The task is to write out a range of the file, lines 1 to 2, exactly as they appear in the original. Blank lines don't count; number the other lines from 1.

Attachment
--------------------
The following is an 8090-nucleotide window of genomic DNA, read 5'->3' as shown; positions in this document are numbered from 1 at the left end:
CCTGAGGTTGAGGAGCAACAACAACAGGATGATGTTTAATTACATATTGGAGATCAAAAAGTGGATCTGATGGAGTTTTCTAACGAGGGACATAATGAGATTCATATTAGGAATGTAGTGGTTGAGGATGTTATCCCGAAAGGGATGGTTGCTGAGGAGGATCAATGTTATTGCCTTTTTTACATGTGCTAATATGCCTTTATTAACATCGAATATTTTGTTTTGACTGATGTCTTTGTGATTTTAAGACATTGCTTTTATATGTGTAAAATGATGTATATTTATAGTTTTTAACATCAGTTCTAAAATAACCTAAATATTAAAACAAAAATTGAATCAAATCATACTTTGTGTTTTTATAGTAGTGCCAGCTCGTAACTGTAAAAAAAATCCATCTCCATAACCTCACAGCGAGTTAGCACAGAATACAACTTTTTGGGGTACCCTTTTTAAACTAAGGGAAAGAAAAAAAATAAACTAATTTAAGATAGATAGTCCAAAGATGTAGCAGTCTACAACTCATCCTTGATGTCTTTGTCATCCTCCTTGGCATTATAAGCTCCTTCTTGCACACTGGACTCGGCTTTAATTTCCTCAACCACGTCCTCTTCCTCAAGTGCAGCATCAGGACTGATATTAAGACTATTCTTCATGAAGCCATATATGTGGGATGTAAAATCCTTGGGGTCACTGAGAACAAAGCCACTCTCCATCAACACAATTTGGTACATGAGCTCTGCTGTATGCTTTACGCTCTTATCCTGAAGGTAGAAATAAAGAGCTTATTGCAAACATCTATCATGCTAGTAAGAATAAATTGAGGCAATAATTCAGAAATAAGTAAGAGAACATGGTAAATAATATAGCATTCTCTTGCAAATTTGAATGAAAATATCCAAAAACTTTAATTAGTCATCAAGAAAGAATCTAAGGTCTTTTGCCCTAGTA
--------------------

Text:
The following is an 8090-nucleotide window of genomic DNA, read 5'->3' as shown; positions in this document are numbered from 1 at the left end:
CCTGAGGTTGAGGAGCAACAACAACAGGATGATGTTTAATTACATATTGGAGATCAAAAAGTGGATCTGATGGAGTTTTCTAACGAGGGACATAATGAGATTCATATTAGGAATGTAGTGGTTGAGGATGTTATCCCGAAAGGGATGGTTGCTGAGGAGGATCAATGTTATTGCCTTTTTTACATGTGCTAATATGCCTTTATTAACATCGAATATTTTGTTTTGACTGATGTCTTTGTGATTTTAAGACATTGCTTTTATATGTGTAAAATGATGTATATTTATAGTTTTTAACATCAGTTCTAAAATAACCTAAATATTAAAACAAAAATTGAATCAAATCATACTTTGTGTTTTTATAGTAGTGCCAGCTCGTAACTGTAAAAAAAATCCATCTCCATAACCTCACAGCGAGTTAGCACAGAATACAACTTTTTGGGGTACCCTTTTTAAACTAAGGGAAAGAAAAAAAATAAACTAATTTAAGATAGATAGTCCAAAGATGTAGCAGTCTACAACTCATCCTTGATGTCTTTGTCATCCTCCTTGGCATTATAAGCTCCTTCTTGCACACTGGACTCGGCTTTAATTTCCTCAACCACGTCCTCTTCCTCAAGTGCAGCATCAGGACTGATATTAAGACTATTCTTCATGAAGCCATATATGTGGGATGTAAAATCCTTGGGGTCACTGAGAACAAAGCCACTCTCCATCAACACAATTTGGTACATGAGCTCTGCTGTATGCTTTACGCTCTTATCCTGAAGGTAGAAATAAAGAGCTTATTGCAAACATCTATCATGCTAGTAAGAATAAATTGAGGCAATAATTCAGAAATAAGTAAGAGAACATGGTAAATAATATAGCATTCTCTTGCAAATTTGAATGAAAATATCCAAAAACTTTAATTAGTCATCAAGAAAGAATCTAAGGTCTTTTGCCCTAGTA